As we travel the state and eat some of the absolute best wings on the planet, I’m always enamored with the stories behind the wings. Some places just make great wings. Some started during the pandemic. Some were long-established restaurants and added wings on as they became popular. Others have simply been pivotal in the telling of the Connecticut (not Buffalo) wings story.
One such restaurant is TK’s American Cafe in Danbury. The history of CT wings simply cannot be told without TK’s.
The building that houses this chicken wing icon, on White Street in Danbury, started as a car dealership in the Roaring 1920’s, and shifted into a speakeasy when prohibition happened. Following the appeal of the 18th amendment, it re-opened as Bennie Pane’s Stone Grill (1933-37) and was granted the very first liquor license in Danbury! But theres not a person alive today who can say they had a beer there!
Next, the restaurant changed gears a bit and renamed itself, Pane’s Restaurant. Pane’s was the first in Danbury to offer pizza as a meal of choice. In 1948, the restaurant changed owners and became Negri’s Grill for eleven years, and then 6&7 Restaurant for twenty more.
In 1978, The Bushwacker came in and became the first Sports Bar in Danbury. Down the street from Western Connecticut State University (and during the 18-year-old drinking age period) it became a perfect college bar and a huge destination for locals who wanted to come in and meet professional athletes who would frequent “The Wacker” including many New York Jets stars.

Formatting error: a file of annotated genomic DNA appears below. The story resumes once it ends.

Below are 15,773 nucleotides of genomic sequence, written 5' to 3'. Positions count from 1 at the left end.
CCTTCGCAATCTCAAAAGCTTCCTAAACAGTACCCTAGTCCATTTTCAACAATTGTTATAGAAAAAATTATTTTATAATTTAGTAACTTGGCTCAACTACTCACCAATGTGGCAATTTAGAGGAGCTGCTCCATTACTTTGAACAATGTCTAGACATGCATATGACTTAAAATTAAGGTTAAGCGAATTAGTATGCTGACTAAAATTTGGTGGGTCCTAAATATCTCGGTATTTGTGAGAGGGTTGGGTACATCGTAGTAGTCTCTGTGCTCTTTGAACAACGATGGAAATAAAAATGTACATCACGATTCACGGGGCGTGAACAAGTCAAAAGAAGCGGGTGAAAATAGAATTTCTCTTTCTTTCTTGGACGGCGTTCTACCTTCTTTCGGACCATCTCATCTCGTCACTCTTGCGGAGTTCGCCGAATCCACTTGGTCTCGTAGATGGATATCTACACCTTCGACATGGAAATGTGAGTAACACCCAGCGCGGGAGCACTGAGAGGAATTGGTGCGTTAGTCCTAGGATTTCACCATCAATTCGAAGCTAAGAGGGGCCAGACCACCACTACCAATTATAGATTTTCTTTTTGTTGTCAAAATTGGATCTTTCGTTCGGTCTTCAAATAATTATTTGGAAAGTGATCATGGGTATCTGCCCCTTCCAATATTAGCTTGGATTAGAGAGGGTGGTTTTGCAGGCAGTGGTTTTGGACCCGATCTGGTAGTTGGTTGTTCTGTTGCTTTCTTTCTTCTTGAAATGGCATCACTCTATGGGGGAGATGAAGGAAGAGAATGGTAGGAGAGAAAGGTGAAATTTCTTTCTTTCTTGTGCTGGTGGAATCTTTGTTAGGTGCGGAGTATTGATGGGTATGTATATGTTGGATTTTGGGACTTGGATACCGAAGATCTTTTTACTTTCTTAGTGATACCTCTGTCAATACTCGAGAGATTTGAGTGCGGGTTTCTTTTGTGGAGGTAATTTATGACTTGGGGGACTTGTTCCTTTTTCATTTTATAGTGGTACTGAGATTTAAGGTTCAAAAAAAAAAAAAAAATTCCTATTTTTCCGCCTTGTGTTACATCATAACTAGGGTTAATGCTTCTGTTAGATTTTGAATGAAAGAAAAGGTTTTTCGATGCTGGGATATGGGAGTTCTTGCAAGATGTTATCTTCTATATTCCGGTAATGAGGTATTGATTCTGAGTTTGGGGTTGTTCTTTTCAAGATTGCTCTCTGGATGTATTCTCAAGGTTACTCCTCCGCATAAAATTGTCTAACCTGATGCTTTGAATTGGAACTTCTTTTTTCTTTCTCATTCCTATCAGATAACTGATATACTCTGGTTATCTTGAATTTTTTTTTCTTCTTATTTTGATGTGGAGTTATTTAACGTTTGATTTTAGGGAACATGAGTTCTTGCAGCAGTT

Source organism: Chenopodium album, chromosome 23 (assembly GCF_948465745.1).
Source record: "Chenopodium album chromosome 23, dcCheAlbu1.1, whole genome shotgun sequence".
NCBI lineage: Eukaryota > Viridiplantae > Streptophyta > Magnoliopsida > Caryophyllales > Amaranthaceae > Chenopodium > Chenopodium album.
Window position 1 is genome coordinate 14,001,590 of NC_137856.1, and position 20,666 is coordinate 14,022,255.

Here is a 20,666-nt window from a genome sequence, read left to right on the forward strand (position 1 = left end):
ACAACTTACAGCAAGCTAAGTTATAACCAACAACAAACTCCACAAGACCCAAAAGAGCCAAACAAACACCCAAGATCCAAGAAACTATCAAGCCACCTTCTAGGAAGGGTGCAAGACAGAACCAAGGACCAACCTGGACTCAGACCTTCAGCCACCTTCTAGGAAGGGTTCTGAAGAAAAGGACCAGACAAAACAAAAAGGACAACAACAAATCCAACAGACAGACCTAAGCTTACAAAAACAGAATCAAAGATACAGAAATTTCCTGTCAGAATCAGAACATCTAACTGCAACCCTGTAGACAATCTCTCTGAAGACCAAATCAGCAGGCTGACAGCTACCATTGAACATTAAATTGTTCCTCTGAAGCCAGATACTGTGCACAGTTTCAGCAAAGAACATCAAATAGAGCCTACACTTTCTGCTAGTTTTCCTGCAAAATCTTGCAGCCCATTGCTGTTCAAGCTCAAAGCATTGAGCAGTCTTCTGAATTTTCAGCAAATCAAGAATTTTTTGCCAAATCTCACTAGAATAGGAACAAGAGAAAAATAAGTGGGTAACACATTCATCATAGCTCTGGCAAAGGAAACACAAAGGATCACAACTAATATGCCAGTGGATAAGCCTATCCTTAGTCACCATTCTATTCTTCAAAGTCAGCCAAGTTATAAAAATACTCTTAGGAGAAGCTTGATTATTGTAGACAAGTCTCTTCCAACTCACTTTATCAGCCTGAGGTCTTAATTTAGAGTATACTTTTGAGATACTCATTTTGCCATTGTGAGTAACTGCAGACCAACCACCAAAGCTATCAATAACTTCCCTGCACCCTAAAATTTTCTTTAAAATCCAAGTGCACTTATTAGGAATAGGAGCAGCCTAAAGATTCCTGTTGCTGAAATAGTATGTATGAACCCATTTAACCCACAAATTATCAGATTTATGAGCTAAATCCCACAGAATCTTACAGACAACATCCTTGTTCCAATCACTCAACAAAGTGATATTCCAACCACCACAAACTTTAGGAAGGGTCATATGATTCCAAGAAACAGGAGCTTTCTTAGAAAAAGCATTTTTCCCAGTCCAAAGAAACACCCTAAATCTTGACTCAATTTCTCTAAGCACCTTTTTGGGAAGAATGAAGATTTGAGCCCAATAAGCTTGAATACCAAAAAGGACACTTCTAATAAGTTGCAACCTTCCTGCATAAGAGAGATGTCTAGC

During Monday Night Football they’d offer free hot dogs and dollar drafts. I, in fact, did 21 shots at The Wacker on my 21st birthday. I heard I had fun!
But the Bushwacker met its demise when the owners tried to change its personality into a music bar during the emergence of MTV and music videos. In 1989 they converted the place into AW Shucks and went bust in just a year. Enter TK.
Tom Kennedy was a 30-year old local who wanted to work for himself. He purchased the spot and called it TK’s American Cafe. The multiple TV’s leftover from the AW Shucks failure were perfect for converting the bar back into a Sports Bar. The problem was, he had no customers.
Here’s where fate entered and history happened.
Only three months into his new venture, TK was forced to consider closing down. Nothing he tried was working. Then, one of his waitresses, Kristine Cronin (now Dahl) told Tom about a “Ten Cent Wing Night” special that a bar ran at her college, University of South Carolina. With nothing to lose, they hand printed a paper sign that read “Special Tues Nights; $4 pitchers / 10-cent Wings.” That sign, on display near the front door today, is known as “The sign that saved the bar.”
That first Tuesday, four tables of WestConn students came in. The following week they came back and brought friends. And soon, the whole school was showing up. Now it was time to adjust the sails.
Originally, considering wings weren’t really a huge thing at CT bars in 1991, TK’s just prepared frozen, pre-sauced buffalo wings. But then he saw the vision. With his newfound volume of customers, he could save money by purchasing fresh raw wings from Omaha Beef (less than a mile down the street) and cooking them to order in-house.
Next, Tom Kennedy decided to learn all he could about wings. So he jumped in his car and drove to Buffalo, the home of the “buffalo wing.” He visited seven of the most-popular wing spots in town including The Anchor Bar and Duff’s and took notes at each place. When he got home, he made the decision to offer multiple flavors (7), becoming possibly the first restaurant in the state to make wings a primary item on the menu.
Today, TK’s has 76 flavors of wings and serves between 50-65 (40 lb) cases each week from it’s tiny (and visible) kitchen behind the bar. Since that fateful Tuesday night in 1991, the restaurant has served several million chicken wings and is now a favorite wing destination of people all over the country.
This chicken wing fairytale would not be complete without pointing out that Kathleen, the Tuesday night waitress who was thrilled about her four tables on the first ten-cent wing night, and Tom became a couple in 2007 and brought TK Jr into the world a year later! The Kennedy’s celebrated the restaurant’s 30th Anniversary on November 3, 2020.